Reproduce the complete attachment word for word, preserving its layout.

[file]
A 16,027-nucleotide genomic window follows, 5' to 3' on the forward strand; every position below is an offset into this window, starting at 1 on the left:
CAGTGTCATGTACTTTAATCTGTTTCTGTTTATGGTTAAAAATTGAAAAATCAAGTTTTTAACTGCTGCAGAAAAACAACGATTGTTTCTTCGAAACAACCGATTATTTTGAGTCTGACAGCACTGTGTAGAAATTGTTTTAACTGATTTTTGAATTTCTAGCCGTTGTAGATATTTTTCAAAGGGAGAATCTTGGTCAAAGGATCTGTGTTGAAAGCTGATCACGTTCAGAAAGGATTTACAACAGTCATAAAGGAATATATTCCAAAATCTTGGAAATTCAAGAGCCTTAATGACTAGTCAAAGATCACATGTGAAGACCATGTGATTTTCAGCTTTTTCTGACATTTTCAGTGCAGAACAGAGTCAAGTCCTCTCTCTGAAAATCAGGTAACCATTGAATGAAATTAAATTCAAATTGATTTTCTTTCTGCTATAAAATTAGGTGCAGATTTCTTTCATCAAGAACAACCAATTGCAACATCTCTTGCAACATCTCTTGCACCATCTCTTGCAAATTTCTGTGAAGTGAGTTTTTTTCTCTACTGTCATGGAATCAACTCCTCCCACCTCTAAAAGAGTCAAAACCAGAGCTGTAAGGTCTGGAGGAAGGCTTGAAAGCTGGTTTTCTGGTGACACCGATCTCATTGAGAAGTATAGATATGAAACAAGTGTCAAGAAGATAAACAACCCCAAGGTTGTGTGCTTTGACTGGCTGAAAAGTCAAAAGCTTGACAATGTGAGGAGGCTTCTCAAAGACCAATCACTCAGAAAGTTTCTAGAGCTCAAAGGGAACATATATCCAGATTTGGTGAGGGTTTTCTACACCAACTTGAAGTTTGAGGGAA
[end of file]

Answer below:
A 16,027-nucleotide genomic window follows, 5' to 3' on the forward strand; every position below is an offset into this window, starting at 1 on the left:
CAGTGTCATGTACTTTAATCTGTTTCTGTTTATGGTTAAAAATTGAAAAATCAAGTTTTTAACTGCTGCAGAAAAACAACGATTGTTTCTTCGAAACAACCGATTATTTTGAGTCTGACAGCACTGTGTAGAAATTGTTTTAACTGATTTTTGAATTTCTAGCCGTTGTAGATATTTTTCAAAGGGAGAATCTTGGTCAAAGGATCTGTGTTGAAAGCTGATCACGTTCAGAAAGGATTTACAACAGTCATAAAGGAATATATTCCAAAATCTTGGAAATTCAAGAGCCTTAATGACTAGTCAAAGATCACATGTGAAGACCATGTGATTTTCAGCTTTTTCTGACATTTTCAGTGCAGAACAGAGTCAAGTCCTCTCTCTGAAAATCAGGTAACCATTGAATGAAATTAAATTCAAATTGATTTTCTTTCTGCTATAAAATTAGGTGCAGATTTCTTTCATCAAGAACAACCAATTGCAACATCTCTTGCAACATCTCTTGCACCATCTCTTGCAAATTTCTGTGAAGTGAGTTTTTTTCTCTACTGTCATGGAATCAACTCCTCCCACCTCTAAAAGAGTCAAAACCAGAGCTGTAAGGTCTGGAGGAAGGCTTGAAAGCTGGTTTTCTGGTGACACCGATCTCATTGAGAAGTATAGATATGAAACAAGTGTCAAGAAGATAAACAACCCCAAGGTTGTGTGCTTTGACTGGCTGAAAAGTCAAAAGCTTGACAATGTGAGGAGGCTTCTCAAAGACCAATCACTCAGAAAGTTTCTAGAGCTCAAAGGGAACATATATCCAGATTTGGTGAGGGTTTTCTACACCAACTTGAAGTTTGAGGGAA